Biography of Murshid Samuel Lewis
Samuel Leonard Lewis was born on October 18, 1896, to Jacob Lewis, and the former Harriet Rosenthal. He was an unusual child, a child prodigy; his mother often claimed to have had a dream of the Prophet Samuel before the child’s birth and therefore gave him that name. But these unusual qualities did not endear him to his family. His father never could accept the otherworldly tendencies of his oldest son. He was angered time and again that Samuel was not interested in business, competition and material success.
While he had “intimations of immortality” from early childhood and reported reading about psychic research at age 13, his mystical training was set into motion a few years later. In 1915, at the age of 18, he went to the Palace of Education at the World’s fair which was held in San Francisco. There he became acquainted with Theosophy, which teaches “All religions are right: They differ on the outside when taken exoterically, they agree on the inside if taken esoterically. All religions are from God. There are seven planes of existence, the lower ones experienced in life after life, the higher ones only by sages and the illumined.” He felt in the depth of his being that this was true, and believed he had found the Way. He continued to read all the world’s scriptures voraciously. He was still living at home, something of a recluse. However, the teachings of the Theosophists proved to be only intellectual and he renewed his search.
In November 1919, he saw a display of books while walking on Sutter Street. He was unaware of how, but soon he was upstairs facing a little dark-haired lady. She was Jewish. “You can explain the Kabbalah?” he asked. “Yes and all religions.” “What is Sufism?” “Sufism is the essence of all religions. It has been brought to the West by Hazrat Inayat Khan.” The woman was Murshida Rabia A. Martin, Inayat Khan’s senior disciple, and his first appointed Murshida.
Shortly after this, Samuel formally began his study of Zen, meeting the Zen teacher Reverend M.T. Kirby, and then Nyogen Senzaki, a disciple of the Rinzai Abbot Shaku Soyen. With these developments, his study of religion took a much deeper turn.
In June of 1923, he had a vision of the arrival of Hazrat Inayat Khan and an experience of mystical mergence with him. The next day at noon, the summer solstice, he was summoned to meet the Pir-o-Murshid. Samuel walked into the room, only to see a tremendous light. “Come, don’t be afraid,” said the Murshid. He took initiation, and was loyal to his teacher through thick and thin for the rest of his life: “Inayat Khan was the first person to ever touch my heart.” Thereafter, he introduced Rinzai Zen master Nyogen Senzaki and Hazrat Inayat Khan, who, according to Senzaki’s account, “entered Samadhi together.”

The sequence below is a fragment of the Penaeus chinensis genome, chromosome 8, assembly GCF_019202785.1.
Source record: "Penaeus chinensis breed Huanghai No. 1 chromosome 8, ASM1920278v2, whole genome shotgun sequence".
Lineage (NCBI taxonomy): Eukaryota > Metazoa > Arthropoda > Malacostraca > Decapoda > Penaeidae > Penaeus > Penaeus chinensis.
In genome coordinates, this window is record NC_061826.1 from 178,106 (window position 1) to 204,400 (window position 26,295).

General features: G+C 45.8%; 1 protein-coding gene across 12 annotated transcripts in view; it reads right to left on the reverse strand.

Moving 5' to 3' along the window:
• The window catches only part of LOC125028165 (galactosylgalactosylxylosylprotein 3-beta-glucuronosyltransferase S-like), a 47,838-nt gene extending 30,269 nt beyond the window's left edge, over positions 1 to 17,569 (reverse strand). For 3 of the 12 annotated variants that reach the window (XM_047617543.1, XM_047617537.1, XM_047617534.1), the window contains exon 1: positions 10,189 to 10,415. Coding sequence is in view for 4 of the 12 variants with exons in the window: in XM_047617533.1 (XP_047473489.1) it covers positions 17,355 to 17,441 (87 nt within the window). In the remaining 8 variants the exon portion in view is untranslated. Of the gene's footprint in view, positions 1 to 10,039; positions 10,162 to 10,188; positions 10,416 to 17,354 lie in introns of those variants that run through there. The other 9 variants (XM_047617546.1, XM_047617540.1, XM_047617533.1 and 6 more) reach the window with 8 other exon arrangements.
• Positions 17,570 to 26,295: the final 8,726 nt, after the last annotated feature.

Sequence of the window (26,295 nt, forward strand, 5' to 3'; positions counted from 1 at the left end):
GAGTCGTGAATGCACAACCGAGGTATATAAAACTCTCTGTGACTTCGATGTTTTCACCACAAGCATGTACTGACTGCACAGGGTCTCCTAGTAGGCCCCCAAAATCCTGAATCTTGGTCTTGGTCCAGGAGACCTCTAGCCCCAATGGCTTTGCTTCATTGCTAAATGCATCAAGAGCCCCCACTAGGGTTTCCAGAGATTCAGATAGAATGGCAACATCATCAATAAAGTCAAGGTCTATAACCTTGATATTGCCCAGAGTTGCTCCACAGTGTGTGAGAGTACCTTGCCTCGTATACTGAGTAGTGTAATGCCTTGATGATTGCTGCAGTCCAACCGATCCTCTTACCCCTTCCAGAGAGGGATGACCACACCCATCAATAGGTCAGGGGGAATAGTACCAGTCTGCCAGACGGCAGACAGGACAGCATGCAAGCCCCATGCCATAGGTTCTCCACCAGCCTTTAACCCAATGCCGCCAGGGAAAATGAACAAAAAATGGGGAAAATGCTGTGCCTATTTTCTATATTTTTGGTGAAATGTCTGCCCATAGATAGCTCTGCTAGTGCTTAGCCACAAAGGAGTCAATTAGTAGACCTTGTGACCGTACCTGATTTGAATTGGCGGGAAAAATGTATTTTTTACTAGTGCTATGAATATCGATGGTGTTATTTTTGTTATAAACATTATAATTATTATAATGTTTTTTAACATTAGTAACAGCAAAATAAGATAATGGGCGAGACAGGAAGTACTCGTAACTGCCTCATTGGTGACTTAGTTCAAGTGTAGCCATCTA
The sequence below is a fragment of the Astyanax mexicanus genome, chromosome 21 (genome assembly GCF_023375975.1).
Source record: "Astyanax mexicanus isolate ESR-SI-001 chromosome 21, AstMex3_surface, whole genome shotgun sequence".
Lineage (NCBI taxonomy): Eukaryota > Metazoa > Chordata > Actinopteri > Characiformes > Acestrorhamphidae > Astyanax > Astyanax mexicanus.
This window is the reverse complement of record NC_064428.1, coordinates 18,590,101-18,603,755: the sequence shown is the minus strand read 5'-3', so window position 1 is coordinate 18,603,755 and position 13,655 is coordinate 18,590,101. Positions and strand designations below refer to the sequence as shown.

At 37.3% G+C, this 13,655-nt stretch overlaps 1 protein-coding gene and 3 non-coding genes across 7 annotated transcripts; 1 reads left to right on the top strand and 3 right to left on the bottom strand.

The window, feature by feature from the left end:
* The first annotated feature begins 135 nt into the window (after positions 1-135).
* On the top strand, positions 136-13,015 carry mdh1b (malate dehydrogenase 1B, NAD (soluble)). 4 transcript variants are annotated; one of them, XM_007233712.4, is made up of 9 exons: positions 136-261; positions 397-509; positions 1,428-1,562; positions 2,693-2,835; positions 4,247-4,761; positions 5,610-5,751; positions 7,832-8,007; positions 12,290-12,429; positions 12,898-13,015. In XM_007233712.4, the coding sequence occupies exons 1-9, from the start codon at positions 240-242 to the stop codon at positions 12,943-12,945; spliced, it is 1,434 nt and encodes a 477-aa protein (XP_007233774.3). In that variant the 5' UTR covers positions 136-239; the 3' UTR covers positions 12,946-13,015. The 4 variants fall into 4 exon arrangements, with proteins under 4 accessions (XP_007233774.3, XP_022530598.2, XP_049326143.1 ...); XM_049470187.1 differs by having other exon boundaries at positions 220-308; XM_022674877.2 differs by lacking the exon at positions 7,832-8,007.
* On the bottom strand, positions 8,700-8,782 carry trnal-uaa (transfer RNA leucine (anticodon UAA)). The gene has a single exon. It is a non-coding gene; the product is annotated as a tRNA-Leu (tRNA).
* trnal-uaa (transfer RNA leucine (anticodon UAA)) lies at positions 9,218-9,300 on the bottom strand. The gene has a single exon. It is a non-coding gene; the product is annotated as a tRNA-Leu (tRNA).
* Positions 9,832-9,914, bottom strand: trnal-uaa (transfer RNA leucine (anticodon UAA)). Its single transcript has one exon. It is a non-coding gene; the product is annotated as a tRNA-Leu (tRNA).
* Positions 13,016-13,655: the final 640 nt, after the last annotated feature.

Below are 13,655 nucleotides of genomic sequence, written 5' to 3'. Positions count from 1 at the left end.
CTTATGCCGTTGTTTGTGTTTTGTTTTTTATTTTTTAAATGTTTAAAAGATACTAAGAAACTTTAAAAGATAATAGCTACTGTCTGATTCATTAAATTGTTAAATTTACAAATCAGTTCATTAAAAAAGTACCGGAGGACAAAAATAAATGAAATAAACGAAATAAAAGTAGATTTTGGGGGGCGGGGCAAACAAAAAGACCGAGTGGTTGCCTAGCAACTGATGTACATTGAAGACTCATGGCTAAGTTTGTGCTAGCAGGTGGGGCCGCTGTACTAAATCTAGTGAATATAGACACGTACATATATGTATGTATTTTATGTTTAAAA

He remained silent about them until Hazrat Inayat Khan’s return to America in 1926, when he sought an interview and told the Sufi master of his experiences. Inayat Khan summoned him to return for five more interviews and gave him tremendous responsibilities for the Sufi work. He made him “Protector of the Message.” During the course of these interviews, Inayat Khan yelled at him that he had not as many trustworthy disciples as he had fingers on one hand. This yell literally knocked Sam over, and he later said that it was at this moment that he received the full transmission of Baraka (love-blessing-magnetism) from his teacher. It was to be, he later declared, the strength for his whole life.
In 1966, he began to attract a few young disciples. The following year he landed flat on his back in the hospital where according to his repeated report, God came to him and appointed him “Spiritual Leader of the Hippies.” This was something he did not expect, but soon young people began to flock to his door.
He found the family he never had. At the end of his life he was Murshid SAM hugging and kissing men and women all the time. He originated the Dances of Universal Peace and dedicated them to the Temple of Understanding which was committed, as was Hazrat Inayat Khan, to providing a house of prayer for all peoples. These dances, which take sacred phrases from all the world’s religions, have since spread worldwide. He originated the work of the Sufi Choir and instituted spiritual instruction through music. He credited his “fairy godmother” Ruth St. Denis with his ability to draw Dance forms out of the cosmos and for his inspiration to teach through the Walk.
In 1968, he joined forces with Pir Vilayat Khan, the eldest son of his first teacher, and there followed a great flowering of the Sufi work in the United States. Murshid Sufi Ahmed Murad Chisti, as Samuel is now known, appointed his own spiritual successor, Moineddin Jablonski, from among his disciples, named several Sheikhs and Khalifs. In December 1970, a fall down the stairs of his San Francisco home gave him a brain concussion, and after two and a half weeks in the hospital he died on January 15, 1971. His work is carried on and spread by his energetic and devoted disciples.
“For years,” Samuel said about himself, “I followed a Gandhian attitude, always yielding, and got nothing for it. When once I was able to be firm and take the path of the master, everything came my way.” The events of the last years of Murshid Sam’s life were so full they deserve a chronicle all their own. This brief biographical sketch focuses on less-known periods of his early life. At the end, all the seeds of his earlier efforts and experiences came to fruition. Not knowing how to face all this abundance, he received the Divine instruction: “Harvest what you can, and leave the rest to Me.”
— Murshid Wali Ali Meyer
adapted from ruhaniat.org. Please see this site for more information about Murshid Sam and his life and teachings.
The Sufi Order of Rochester Center for Sufi Studies, 494 East Avenue, Rochester, NY 14607, the Carriage House behind the AAUW mansion (Carriage House is 492).